Reseting root

This is a discussion on Reseting root within the C Programming forums, part of the General Programming Boards category; Hi, I'm taking words from an unknown amount of documents and adding them to a tree. I have a problem ...

  1. #1
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    Dec 2003
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    11

    Unhappy Reseting root

    Hi,
    I'm taking words from an unknown amount of documents and adding them to a tree. I have a problem in my insert function, though, and it keeps reseting root everytime a new word needs to be added to the tree. Maybe it's because I've been staring at it too long, but I don't see why once the root gets the first word it doesn't iterate down the tree. I put in print statements to see where it gets to, but it never enters the else statement.
    Can anyone point it out to me?

    Here's the function:
    Code:
    wordnode_t *insert_node(wordnode_t *root, wordnode_t *nodeptr, wordnode_t *current)
    {
    
    if(root==NULL)
        {
          printf("if i stop here, root not made\n");
          root=nodeptr;
    
             printf("making root in theory. Root is %s, %d\n", root->string, root->counter);
              root->right=NULL;
             root->left=NULL;
        }
      else
        {
          printf("else statement\n");
          current=root;
    while(current!=NULL)
            {
    
          if (strcmp(nodeptr->string, current->string) == 0)
            {
              printf("were in equal to\n");
              nodeptr->counter ++;
                   }
    
            else {
              if(strcmp(nodeptr->string, current->string)>0)
                { printf("were in greater than\n");
                  nodeptr->counter++;
            current=current->right;
             }
    
            if(strcmp(nodeptr->string, current->string)<0)
              {
                printf("were in less than\n");
             nodeptr->counter++;
           current=current->left;
           }
             }
        }
           }
    }
    Any clues appreciated, thanks!

  2. #2
    Welcome to the real world
    Join Date
    Feb 2004
    Posts
    50
    How are you calling the fuction?

  3. #3
    Registered User
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    Dec 2003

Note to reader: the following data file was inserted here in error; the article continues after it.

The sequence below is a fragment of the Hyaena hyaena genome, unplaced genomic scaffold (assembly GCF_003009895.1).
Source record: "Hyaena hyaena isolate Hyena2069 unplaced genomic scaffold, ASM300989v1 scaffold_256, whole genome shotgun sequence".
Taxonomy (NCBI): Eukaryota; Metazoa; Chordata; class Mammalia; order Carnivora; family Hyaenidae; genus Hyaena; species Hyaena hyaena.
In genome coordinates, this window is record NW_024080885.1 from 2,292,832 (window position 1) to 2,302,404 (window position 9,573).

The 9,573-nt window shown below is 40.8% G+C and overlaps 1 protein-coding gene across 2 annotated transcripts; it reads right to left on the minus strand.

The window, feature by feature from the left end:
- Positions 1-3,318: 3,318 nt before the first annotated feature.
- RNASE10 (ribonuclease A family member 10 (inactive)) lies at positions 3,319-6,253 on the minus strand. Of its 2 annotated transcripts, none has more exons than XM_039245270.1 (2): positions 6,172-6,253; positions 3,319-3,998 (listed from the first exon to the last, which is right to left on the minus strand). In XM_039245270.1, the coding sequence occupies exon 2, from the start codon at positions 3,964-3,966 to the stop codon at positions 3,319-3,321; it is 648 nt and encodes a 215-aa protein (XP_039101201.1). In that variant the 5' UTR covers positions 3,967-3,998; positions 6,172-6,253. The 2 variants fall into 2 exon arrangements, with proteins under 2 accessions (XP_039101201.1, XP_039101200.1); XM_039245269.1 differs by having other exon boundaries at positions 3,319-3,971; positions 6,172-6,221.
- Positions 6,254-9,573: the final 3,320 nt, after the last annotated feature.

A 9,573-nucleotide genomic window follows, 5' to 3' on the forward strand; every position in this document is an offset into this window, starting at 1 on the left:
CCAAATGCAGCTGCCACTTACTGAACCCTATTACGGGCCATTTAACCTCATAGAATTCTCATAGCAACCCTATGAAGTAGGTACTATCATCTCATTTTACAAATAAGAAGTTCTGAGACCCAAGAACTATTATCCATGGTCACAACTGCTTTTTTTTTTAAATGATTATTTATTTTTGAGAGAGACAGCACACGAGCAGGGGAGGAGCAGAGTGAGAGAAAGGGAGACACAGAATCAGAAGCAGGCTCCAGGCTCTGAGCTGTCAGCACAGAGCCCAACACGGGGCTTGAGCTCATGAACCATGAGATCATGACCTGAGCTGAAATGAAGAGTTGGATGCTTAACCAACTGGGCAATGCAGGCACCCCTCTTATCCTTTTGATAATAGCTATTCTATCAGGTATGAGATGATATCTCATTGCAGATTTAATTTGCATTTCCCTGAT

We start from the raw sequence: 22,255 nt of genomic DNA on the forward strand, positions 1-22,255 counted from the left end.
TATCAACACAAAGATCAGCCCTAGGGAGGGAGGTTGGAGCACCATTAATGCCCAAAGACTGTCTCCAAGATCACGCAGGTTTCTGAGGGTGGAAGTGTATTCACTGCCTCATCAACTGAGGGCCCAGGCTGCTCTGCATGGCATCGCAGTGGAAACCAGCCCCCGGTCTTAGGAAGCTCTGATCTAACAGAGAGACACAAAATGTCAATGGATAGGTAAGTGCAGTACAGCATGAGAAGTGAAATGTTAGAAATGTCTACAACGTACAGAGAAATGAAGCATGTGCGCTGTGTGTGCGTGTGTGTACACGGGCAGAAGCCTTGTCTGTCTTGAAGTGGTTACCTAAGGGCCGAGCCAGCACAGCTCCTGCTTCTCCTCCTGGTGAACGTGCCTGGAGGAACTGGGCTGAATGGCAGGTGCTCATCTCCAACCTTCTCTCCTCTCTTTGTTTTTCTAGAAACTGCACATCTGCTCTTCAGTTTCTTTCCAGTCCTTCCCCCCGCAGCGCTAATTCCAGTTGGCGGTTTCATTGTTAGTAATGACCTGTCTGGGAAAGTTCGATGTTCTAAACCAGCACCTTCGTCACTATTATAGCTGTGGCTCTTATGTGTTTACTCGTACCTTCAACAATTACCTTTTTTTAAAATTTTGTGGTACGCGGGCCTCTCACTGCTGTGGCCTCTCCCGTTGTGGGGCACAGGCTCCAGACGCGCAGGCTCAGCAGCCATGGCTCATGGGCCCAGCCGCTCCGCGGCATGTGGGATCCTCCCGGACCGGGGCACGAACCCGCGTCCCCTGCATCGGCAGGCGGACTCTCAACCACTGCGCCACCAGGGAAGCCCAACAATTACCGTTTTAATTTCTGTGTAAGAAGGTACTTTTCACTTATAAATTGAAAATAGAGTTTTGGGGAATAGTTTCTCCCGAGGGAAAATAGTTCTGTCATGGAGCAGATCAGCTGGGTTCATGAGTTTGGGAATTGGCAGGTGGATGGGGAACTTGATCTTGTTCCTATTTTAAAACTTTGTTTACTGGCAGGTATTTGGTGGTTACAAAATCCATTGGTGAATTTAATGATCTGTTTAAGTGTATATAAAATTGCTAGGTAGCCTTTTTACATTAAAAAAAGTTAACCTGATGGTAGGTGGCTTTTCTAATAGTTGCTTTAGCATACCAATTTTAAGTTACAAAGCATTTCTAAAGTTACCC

Posts
    11
    I'm calling it within a switch statement- where as long as words are coming in, this is implemented.
    Code:
     switch (num)
          {
          case WORD: printf("WORD worked\n"); //instead of case 1, just preference.
              nodeptr=createnode(); //malloc space for the node
              strcpy(nodeptr->string, newword); //copy stuff into node
            insert_node(root, nodeptr, current); //calling the function
            break;
          default:
                 printf("default case\n");
            break;
          }
        }

  4. #4
    Code Goddess Prelude's Avatar
    Join Date
    Sep 2001
    Posts
    9,796
    Um...you don't put the new node in the tree when you find a place. Try this:
    Code:
    wordnode_t *insert_node(wordnode_t *root, wordnode_t *nodeptr)
    {
      if(root==NULL)
      {
        printf("if i stop here, root not made\n");
        root=nodeptr;
        printf("making root in theory. Root is %s\n", root->string);
        root->right=NULL;
        root->left=NULL;
      }
      else
      {
        wordnode_t *current=root;
        wordnode_t **save = &root;
        while(current!=NULL)
        {
          if (strcmp(nodeptr->string, current->string) == 0)
          {
            printf("were in equal to\n");
          }
          else {
            if(strcmp(nodeptr->string, current->string)>0)
            {
              printf("were in greater than\n");
              save = & current->right;
              current=current->right;
            }
            else if(strcmp(nodeptr->string, current->string)<0)
            {
              printf("were in less than\n");
              save = & current->left;
              current=current->left;
            }
          }
        }
        *save = nodeptr;
        nodeptr->left = NULL;
        nodeptr->right = NULL;
      }
      return root;
    }
    My best code is written with the delete key.